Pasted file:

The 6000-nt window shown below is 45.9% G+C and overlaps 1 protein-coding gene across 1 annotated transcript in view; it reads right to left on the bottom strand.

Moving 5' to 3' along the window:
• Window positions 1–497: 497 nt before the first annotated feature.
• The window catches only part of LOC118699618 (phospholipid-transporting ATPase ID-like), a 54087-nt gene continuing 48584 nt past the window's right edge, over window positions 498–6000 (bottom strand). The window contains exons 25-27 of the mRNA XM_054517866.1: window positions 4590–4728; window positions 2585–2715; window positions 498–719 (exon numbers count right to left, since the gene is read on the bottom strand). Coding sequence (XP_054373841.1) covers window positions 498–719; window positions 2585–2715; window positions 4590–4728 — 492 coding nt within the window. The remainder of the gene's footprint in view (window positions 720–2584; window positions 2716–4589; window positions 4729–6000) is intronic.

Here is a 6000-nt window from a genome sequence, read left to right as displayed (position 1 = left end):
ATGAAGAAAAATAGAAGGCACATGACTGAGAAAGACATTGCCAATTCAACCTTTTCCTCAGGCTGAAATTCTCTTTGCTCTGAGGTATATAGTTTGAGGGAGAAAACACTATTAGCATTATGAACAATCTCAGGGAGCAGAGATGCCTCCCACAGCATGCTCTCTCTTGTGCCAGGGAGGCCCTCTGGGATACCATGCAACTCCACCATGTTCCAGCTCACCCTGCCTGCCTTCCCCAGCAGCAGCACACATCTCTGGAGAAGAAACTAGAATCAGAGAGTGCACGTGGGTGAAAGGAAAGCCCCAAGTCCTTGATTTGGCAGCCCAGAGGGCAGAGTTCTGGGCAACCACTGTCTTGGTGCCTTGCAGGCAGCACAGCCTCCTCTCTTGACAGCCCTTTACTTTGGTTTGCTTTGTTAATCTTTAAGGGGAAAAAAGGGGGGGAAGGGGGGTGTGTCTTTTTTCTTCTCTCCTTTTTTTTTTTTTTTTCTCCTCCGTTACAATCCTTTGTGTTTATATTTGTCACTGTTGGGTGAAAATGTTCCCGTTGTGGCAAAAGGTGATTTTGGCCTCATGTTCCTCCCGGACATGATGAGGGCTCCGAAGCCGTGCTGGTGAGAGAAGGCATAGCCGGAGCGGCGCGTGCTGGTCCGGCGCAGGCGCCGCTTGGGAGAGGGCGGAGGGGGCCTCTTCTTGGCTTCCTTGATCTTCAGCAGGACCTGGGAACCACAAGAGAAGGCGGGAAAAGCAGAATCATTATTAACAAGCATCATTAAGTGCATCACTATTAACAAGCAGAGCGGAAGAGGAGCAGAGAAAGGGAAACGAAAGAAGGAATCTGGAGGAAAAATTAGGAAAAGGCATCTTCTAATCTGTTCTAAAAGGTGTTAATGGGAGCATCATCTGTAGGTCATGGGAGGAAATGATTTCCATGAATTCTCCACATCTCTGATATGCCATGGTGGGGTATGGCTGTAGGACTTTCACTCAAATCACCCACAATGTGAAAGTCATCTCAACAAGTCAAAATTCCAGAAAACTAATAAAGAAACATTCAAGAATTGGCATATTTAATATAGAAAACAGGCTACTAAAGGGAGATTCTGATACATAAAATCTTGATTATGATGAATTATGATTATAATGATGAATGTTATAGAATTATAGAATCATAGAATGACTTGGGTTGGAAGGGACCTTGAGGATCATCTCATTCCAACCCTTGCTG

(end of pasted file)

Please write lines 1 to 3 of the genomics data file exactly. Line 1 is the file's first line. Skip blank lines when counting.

The 6000-nt window shown below is 45.9% G+C and overlaps 1 protein-coding gene across 1 annotated transcript in view; it reads right to left on the bottom strand.

Moving 5' to 3' along the window:
• Window positions 1–497: 497 nt before the first annotated feature.